When thinking about serverless applications, one thing that comes to mind immediately is efficiency. Running code that gets the job done as swiftly and efficiently as possible means you spend less money, which means good coding practices suddenly directly impact your bottom line. How does logging play into this, though? Every logging action your application takes is within the scope of that same performance evaluation. Logging processes can also be optimized just like for any process your code spins up. In this series of posts, let's dive into how you can think about logging in a serverless world.
I know that one of the benefits of serverless architectures is not managing your own hardware, but you still need to consider the hardware your code requires when thinking about managing cost. Most serverless providers charge by some combination of the amount of memory and unit of time needed by your function or application. So, in a significantly simplified pricing model on two offerings each just for argument's sake, AWS charges per request and byte-second of memory (Lambda) or per vCPU byte-second and byte-second of memory (Fargate) whereas GCP charges per vCPU byte-second (Cloud Run) or per invocation (Cloud Function). There's a lot more involved in pricing structures for these as-a-Service systems, including the cost for network ingress or egress, storage, data stores, and analytics. However, we're just going to examine the actual compute power here when discussing a deep dive on logging.
Knowing how much compute power you'll need for your code drives the decision for different tiers, and therefore performance equals money. Your choices around how to log data can affect those performance metrics. Let's start with examining the first time your code spins up.
One of the biggest concerns with serverless performance and efficiency is the cold start, or the first spin-up of an instance when there's no warm (recent) instance available. During the start of a serverless system, the service brings a container online, and then the container starts running your specific system. At the point of the container starting to run your unique instance, the meter starts running. The first thing the container does on a cold start is a bootstrapping process where it installs any dependencies you expect to need. If you've ever watched a Docker container image building, you know that this process can run out on the scale of minutes. Then the container's environment is set, and your code begins to run. On a warm start, on the other hand, the environment comes preset, and your code begins running immediately.
As you might guess, the bootstrapping process in a cold start can be expensive. This need for efficient setup is really where dependency management becomes a not-so-secret weapon for lowering the cost of a serverless system. Your logging library of choice is no exception. Since setting up dependencies does take compute time, you have to factor in that time in your performance calculations. As a result, the ideal state for logging in a serverless architecture is to use built-in methods wherever possible. That means using Python's built-in logging library, for example, to reduce calls to PyPI. If you can't use a built-in library, such as if you're running a NodeJS function and need more than just console.log(), the best logging library for you is the one that balances the features you want with the least number of dependencies needed to make those features happen.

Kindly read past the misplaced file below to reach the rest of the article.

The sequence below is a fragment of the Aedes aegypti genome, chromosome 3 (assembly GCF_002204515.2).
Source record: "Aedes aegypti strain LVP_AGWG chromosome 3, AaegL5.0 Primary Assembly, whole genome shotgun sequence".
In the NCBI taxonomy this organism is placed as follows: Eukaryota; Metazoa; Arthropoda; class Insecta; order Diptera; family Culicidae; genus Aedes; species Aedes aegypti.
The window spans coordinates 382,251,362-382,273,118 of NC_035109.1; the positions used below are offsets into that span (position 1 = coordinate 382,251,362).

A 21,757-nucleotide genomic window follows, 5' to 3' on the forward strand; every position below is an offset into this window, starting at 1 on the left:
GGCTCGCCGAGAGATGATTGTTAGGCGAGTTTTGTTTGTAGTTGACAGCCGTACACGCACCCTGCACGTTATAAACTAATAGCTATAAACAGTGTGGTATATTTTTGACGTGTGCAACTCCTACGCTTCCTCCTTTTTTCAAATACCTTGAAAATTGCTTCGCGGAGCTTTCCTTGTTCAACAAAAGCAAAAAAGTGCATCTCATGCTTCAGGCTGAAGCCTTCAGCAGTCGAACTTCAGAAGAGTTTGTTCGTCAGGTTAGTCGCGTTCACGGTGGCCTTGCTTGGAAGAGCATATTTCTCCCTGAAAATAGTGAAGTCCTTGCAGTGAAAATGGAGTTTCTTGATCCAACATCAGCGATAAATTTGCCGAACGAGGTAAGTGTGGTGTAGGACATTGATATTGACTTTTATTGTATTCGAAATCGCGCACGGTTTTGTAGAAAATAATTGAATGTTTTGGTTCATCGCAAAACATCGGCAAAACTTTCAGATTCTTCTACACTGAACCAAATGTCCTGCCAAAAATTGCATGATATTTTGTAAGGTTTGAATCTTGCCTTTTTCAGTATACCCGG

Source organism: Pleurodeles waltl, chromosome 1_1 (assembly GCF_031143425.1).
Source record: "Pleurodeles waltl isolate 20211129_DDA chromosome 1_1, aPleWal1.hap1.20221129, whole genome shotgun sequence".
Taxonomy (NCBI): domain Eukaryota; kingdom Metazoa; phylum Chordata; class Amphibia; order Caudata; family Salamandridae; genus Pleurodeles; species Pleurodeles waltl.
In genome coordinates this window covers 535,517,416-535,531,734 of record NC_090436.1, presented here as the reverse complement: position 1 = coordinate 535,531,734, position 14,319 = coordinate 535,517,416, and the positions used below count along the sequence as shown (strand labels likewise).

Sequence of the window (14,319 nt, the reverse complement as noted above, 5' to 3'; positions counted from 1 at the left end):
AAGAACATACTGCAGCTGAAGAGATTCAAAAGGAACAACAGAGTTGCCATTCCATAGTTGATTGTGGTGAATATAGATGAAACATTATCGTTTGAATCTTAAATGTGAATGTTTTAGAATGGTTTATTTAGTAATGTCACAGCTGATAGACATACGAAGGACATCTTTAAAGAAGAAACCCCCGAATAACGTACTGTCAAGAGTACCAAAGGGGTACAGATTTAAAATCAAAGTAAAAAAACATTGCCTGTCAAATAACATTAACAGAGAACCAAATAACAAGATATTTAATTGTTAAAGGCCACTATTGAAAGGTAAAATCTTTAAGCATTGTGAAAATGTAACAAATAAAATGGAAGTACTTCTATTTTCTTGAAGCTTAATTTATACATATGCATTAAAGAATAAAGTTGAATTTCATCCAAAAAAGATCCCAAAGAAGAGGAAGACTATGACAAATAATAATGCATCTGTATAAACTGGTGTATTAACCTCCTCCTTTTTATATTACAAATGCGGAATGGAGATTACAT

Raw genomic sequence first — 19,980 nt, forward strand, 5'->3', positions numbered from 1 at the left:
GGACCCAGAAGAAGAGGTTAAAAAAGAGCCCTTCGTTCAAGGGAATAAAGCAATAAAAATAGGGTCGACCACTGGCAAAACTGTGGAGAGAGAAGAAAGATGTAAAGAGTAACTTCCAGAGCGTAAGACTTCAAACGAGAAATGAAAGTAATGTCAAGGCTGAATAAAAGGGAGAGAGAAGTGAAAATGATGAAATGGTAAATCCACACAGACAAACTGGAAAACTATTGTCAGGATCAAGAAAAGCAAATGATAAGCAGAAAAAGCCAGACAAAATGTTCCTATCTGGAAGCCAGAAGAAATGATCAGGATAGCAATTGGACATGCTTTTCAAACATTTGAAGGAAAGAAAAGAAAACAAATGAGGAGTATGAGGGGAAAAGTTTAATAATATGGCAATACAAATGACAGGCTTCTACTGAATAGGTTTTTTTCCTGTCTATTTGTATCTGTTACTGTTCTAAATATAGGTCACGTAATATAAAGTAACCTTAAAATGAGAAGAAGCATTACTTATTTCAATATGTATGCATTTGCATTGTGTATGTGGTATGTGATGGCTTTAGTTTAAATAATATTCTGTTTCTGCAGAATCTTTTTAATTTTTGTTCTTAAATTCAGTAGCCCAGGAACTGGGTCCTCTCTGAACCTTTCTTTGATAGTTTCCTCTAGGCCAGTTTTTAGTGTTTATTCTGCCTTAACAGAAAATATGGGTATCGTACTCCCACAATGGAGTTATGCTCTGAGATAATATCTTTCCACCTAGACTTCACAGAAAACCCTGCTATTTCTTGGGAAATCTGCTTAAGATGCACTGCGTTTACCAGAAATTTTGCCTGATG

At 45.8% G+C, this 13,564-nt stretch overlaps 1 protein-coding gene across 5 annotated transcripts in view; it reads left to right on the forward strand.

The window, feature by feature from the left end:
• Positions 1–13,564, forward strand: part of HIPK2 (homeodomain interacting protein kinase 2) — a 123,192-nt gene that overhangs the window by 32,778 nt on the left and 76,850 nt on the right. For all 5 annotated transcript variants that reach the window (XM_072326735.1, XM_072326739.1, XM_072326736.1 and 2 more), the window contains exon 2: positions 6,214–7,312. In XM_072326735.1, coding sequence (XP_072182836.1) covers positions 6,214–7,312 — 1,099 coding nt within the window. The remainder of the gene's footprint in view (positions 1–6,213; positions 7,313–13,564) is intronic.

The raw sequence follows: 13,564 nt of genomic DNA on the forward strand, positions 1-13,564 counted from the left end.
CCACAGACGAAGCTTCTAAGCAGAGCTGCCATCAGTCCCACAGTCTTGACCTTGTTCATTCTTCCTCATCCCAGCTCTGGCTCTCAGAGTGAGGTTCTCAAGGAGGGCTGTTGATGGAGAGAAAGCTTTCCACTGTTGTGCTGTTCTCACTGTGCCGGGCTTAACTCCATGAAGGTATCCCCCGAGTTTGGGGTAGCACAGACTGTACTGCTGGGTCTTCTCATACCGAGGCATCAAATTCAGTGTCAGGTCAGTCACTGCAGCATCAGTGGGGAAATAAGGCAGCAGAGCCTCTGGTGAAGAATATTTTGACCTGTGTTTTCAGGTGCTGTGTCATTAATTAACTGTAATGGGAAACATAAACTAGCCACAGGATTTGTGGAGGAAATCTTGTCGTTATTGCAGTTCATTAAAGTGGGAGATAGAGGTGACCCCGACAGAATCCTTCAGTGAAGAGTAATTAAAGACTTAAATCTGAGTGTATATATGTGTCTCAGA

You should examine how you are constructing logging messages and objects. If there is upfront processing going on when constructing a message or an object, consider offloading that processing time to see if you can reduce usage. To go back to Python as an example, consider this simple benchmark set1, run from Python 3.7.4:
These timeit results came from using different string generation methods and putting them into a logger to drop a human-readable message into the logs, adding complexity as we went. The methods in the benchmark are
As we add more integers and strings, the complexity of each call rises, and we start to encounter the different costs associated with each string conversion call. The concatenation method, for example, requires a call to the str() method to convert the integer into a string so it can be concatenated. You’ll notice that, depending on need, different methods are more efficient than others. Under the hood, Python’s logging library uses %-formatting, the oldest method, to ensure backwards compatibility.
We’ll spend some more time in a different series digging into Python’s logging library to understand better benchmarks, but this example should give you a fairly good sense of why you need to consider how you construct your logging messages if you’re going text-based. These numbers may not seem like much, but, in reality, you probably are making hundreds of calls to your logger on a larger instance than this. The difference between the fastest method and the slowest method when you have multiple inputs is on the order of 4.5 microseconds, and this message generation example is extremely simple in comparison to what you typically need for logging in a serverless application. When milliseconds count, this kind of consideration is a priority.
Once you've considered how to improve the performance of startup and basic text-based messages in your logging setup for serverless, you need to start thinking about crafting logging objects to transmit over those networks in the smallest possible package as fast as possible. In the next post, we're going to dive into logging objects versus strings; and then in subsequent posts, we'll start thinking about memory allocation, concurrency and state, and security.
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